Jack Morton expands into the Middle East

Global experiential marketing agency Jack Morton has expanded into the Middle East with the opening of an office in Dubai.

The agency, which is headquartered in Boston, has appointed Alex Apthorpe and Yvonne Hoffzimmer as joint managing directors, with the duo tasked with overseeing the development, growth and operations of Jack Morton in the Middle East. Both move from live communications agency, The Bridge, which they founded in 2008.

Although the agency has worked with clients in the Middle East for a number of years, the move marks the first time the agency has had a permanent regional presence.

Julian Pullan, Jack Morton’s EMEA president, said: “This is an incredibly exciting time for Jack Morton. Earlier this year we opened our office in Singapore, extending our strong Asia Pacific network. We are also well represented in the US and Europe, but the Middle East has been a glaring gap in our footprint. Whilst we have been working in the region with our global clients for many years, the opening of the Middle Eastern branch of our agency will massively improve our service; as well as allow us to develop new relationships with ME brands, many of whom have expressed an interest in the launch. Apthorpe and Hoffzimmer are a perfect fit to represent our brand in the region and will provide the very high level of service our clients have come to expect from Jack Morton.”

Jack Morton is at the cutting edge of its field, working with clients such as P&G, Nokia and GM. Part of the Interpublic Group (IPG), its regional operation will be based in the same building as IPG’s other agency brands, which fall under the MCN umbrella in the Middle East, although the agency is fully owned by IPG.

“We start with just the two of us, with support from the London office,” said Apthorpe. “But we’re recruiting and will be up to a full team by this time next year so we can service the majority of our clients without support from the UK.”


  • So what has happen to Momentum?? Does that mean the end of JL…….

    So they have poached the two from The Bridge rather than buying into the market – looks like a false start really

    They cant co-exist based in the same office or is this a switch of Momentum to Jack in the new year??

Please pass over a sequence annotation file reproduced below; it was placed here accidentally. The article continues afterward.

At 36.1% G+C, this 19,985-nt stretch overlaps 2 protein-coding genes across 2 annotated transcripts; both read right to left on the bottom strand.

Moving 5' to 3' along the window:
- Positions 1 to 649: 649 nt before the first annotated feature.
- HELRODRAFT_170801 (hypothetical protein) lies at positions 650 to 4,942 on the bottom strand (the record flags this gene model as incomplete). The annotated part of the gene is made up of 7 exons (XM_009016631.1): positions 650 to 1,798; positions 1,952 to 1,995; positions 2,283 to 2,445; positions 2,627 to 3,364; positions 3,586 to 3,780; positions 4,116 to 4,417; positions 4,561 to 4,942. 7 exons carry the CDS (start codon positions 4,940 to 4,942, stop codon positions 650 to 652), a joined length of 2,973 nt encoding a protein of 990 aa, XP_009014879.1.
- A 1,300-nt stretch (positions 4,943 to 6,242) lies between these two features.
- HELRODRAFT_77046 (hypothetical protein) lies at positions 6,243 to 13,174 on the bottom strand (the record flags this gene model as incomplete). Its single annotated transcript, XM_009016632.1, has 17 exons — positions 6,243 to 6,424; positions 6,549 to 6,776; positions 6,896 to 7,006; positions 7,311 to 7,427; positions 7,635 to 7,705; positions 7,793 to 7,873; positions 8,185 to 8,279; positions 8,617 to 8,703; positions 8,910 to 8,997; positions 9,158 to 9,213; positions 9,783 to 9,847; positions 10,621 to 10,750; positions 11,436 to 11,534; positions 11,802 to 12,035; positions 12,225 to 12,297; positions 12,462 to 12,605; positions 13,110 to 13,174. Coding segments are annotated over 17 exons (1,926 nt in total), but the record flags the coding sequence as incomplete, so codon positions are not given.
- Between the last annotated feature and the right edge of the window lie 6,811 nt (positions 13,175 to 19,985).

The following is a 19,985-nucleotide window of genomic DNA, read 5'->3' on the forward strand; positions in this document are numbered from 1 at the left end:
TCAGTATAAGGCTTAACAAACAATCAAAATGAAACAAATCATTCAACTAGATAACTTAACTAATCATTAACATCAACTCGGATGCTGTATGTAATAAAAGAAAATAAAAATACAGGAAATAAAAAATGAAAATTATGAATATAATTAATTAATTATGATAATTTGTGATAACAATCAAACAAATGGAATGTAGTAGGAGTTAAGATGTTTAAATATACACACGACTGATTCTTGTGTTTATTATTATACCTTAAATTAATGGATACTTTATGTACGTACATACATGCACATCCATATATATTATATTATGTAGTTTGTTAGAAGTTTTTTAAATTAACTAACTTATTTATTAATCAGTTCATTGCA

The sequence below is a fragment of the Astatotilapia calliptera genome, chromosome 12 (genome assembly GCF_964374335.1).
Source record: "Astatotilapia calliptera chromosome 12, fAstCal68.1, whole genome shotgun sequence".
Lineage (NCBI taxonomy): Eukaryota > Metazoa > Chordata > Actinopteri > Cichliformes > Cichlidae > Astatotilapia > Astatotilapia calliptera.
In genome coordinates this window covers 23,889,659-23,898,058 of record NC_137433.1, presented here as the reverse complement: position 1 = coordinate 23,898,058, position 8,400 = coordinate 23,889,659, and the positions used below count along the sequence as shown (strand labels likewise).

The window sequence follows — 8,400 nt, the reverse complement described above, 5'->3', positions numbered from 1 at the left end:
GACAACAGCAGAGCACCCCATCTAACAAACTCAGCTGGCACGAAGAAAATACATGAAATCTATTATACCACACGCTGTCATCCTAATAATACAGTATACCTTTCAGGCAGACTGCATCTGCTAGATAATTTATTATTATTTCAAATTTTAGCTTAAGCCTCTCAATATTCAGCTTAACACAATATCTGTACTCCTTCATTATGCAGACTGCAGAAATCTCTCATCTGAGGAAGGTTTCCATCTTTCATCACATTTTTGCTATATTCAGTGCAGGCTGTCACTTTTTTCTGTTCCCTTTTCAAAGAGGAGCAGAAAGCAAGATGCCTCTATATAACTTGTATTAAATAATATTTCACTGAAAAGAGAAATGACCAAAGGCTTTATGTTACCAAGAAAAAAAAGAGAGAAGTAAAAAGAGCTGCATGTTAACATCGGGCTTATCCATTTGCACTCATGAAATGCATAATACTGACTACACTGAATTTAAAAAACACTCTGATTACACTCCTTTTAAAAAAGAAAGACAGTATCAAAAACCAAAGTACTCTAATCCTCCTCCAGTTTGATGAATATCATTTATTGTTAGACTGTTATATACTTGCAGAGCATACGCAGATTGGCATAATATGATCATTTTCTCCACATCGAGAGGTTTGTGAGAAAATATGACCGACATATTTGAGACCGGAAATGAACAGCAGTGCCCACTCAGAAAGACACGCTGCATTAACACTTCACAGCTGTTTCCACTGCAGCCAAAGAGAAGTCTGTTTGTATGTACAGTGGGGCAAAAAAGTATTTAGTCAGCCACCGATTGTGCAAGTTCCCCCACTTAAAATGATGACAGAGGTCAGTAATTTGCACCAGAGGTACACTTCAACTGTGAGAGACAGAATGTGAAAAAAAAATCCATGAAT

• Momentum never existed as a real Agency except Phil Lynagh days when he was the President and made it a real Network.
    Now it is just name and an invoice,using the same team and resources for conflicting accounts,the usual Fp7 stories.

    But what fascinates me the most is that they closed as well their digital agency innovations; too bad they were good and with them going out of the game the industry lost a cutting edge Agency in favor of the dying elefent.
    Touché Mr. Miqnas….

  • Your both right

    Innovations boys have their own agency RBBIdeas, Dev and Amol which they will do very well

    Momentum were run by the boys at LIGHTBLUE, Ian Lynagh & David Balfour while Phil was top dog at FP7

    Brand Beat was also a great arm to the main agency – Noel Tabb and the big SA lad running Bellwether Brand Consultancy

    Bring back Peter Davis and you might get back some good people and become a real network again!

  • We told Mr. Truth…

    I am wondering how come Campaign Magazine is keeping quite On Nescafe win of Publicis from Fp7!!!!!!!!

    Another blow up for the dream team Yaish/Miqnas

  • MacDonald was a strategic partnership and gone.

    Nescafe has been a flagship for Fp7 and gone.

    Coca-Cola and L’Oreal are the last two multinational in the Agency.

    I see a dead man walking.

  • FP7 should actually just die a death and let McCann’s brand take over and start fresh

    Gossip on the sands is that L’Oreal is talking to people

  • [Correction]

    I’ve just been told that Innovations isn’t dead. FP7 had the grandiose idea of splitting Innovations into strategy and production. They decided to take the latter under their wing and cut the former out.

    As would be expected, its blown in their faces. Designers and devs who can only produce but have no semblance of content strategy are not going to bring you business. The latest I’ve heard is that they spend all their time building their own portfolios and getting freelance work.

    So Innovations continues to rebuild under UM and they’re still kicking ass and taking names.

    Dev and Amol left Innovations’ and have RBBIdeas but when your wife handles marketing with a bigwig, it’s not tough to start on your own these days.

  • Touch of the green eyed monster Frank?

    Anyway, seems everyone is going freelance right now or starting up with one client and hoping for the best

    What are the big agencies doing or rather not doing to not keep these guys or is it that they think they are better than they are when they are just not worth the money

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